Writing "I will not ..." 100x on a chalkboard is keyword stuffing.
I think Iím going to rock salt my back yard with keywords and hyperlinks.
Anyone want to buy a link?
(Just kidding G)
| 9:56 pm on Jan 4, 2008 (gmt 0)|
"By filing patents frequently for technologies that probably aren't even close to workable in the near future, Google appears to be a technology leader and innovator without having to deliver anything and without even promising anything at all."
I don't know that these new technologies aren't close to workable...aren't all the video search engines (Blinkx, Pixsy, Everyzing, Truveo) in the business of searching videos using both image recognition software and voice recognition software? That is why those schooled in video optimization recommend using titles on the video screen, etc. So, the question for me is how much is the technology that Google is trying to patent like that image recognition software used by video search engines?
| 10:57 pm on Jan 4, 2008 (gmt 0)|
Considering Google has been working on these problems since Google Catalogs (launched in 1991?) and have already applied it to Google Book Search, I'd say they must have some working technology under the hood. All they are finally saying is they intend to apply it to any image and they want to be the only one to do it. That's going to go for web images, text in videos, email attachments, anything.
Google's Lab experiments aren't always what they initially seem to be. Google Catalogs wasn't about mail-order catalogs, it was about Google having a test set to hone their OCR technology so they can apply it to everything.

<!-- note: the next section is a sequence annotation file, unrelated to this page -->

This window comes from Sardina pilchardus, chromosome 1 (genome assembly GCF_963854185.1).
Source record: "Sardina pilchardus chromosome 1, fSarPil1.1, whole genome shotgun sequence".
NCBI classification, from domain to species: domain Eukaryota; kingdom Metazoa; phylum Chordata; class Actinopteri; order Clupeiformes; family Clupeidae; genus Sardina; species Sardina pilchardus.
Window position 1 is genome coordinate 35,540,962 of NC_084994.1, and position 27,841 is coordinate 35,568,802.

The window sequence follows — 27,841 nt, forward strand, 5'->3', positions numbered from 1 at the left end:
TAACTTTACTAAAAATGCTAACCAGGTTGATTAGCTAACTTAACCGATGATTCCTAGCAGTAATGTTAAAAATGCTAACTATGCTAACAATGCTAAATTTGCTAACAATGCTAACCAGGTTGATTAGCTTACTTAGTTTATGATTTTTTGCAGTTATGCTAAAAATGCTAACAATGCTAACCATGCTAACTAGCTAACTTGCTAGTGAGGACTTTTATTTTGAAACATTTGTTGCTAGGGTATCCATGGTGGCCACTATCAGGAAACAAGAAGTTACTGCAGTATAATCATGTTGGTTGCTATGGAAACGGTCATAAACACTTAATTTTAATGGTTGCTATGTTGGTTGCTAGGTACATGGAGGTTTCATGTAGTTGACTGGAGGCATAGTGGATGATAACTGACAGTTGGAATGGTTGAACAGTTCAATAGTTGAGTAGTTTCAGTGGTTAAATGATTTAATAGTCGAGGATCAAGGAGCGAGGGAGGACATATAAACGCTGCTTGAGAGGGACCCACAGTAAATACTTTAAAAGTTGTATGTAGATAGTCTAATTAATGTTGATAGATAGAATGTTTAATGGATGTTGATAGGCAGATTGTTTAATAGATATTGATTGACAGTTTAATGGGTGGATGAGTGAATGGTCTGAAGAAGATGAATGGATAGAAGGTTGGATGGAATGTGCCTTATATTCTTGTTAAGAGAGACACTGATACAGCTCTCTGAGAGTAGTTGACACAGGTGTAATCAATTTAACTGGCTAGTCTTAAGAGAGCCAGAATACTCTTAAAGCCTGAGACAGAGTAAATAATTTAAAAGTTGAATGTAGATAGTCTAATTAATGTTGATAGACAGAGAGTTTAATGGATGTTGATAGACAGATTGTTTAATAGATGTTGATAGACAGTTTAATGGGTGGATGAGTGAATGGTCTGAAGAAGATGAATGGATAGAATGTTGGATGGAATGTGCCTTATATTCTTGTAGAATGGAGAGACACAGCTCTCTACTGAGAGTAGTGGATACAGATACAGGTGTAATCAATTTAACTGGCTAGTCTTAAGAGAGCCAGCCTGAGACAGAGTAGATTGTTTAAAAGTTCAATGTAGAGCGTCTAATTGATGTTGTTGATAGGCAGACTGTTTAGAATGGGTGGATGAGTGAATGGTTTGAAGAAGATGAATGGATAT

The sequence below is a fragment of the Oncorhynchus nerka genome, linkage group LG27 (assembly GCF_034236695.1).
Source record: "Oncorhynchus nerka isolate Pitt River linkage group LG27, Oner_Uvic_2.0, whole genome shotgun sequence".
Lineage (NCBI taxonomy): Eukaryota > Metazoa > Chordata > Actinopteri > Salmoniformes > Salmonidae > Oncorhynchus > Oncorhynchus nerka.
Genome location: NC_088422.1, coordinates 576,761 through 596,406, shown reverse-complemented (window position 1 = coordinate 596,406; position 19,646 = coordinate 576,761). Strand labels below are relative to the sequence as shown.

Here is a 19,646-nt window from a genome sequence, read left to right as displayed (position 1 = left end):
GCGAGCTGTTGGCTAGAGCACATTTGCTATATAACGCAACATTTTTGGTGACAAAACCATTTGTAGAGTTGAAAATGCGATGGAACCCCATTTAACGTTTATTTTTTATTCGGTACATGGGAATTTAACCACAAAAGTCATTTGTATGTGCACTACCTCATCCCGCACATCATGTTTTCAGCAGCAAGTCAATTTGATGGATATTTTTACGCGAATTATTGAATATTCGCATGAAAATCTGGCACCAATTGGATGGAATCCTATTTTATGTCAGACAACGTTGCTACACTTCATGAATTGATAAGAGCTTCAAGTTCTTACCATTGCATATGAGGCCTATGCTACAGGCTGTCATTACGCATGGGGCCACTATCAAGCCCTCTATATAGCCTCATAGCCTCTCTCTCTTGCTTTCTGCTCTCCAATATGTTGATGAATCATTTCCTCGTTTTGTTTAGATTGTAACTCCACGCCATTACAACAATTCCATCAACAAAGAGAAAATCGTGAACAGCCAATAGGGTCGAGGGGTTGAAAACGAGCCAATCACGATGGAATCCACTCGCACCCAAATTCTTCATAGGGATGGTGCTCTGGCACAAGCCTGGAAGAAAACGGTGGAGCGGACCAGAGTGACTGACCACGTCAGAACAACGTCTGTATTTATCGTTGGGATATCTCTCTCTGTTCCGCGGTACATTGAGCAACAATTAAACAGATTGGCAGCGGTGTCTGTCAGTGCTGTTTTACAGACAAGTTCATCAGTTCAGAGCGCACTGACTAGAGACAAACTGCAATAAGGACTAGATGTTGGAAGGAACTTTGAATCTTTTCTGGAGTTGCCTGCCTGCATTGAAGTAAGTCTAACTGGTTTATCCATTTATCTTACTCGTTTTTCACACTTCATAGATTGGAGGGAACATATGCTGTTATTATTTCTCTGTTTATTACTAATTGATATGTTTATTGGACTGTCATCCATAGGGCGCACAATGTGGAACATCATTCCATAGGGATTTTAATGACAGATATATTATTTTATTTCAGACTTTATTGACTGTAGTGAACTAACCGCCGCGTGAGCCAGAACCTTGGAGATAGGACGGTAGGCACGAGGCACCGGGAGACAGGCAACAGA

| 9:19 am on Jan 5, 2008 (gmt 0)|
|Google Catalogs (launched in 1991?) |
Erm, was there even a Google in 1991?
| 5:47 pm on Jan 5, 2008 (gmt 0)|
Whoops, mixed up my decades again. ;) I should google these things before i go posting willy-nilly in a web forum.
Google Catalogs actually launched in 2001 [google.com].
| 9:35 am on Jan 6, 2008 (gmt 0)|
This, in my opinion, would help Google dominate local search if it comes to fruition. The streets software would likely be integrated with webpages about the shop/location you're looking at. We already know that anything Google commands a ton of backlinks, Google could conceivably become #1 for all local searches. Google already places advertisers links/maps above the real serp results for local.
| 6:49 pm on Jan 6, 2008 (gmt 0)|
Dont see how a patent can be applied to somethign thats been used for years. ANPR cameras for example. Automatic number plate recognition. Cops use it with dash cameras. Read your number plate as you drive, cross check your vehicle registration number on police national computer. This gives them back enough info to know if the car needs to be stopped for no insurance, stolen etc.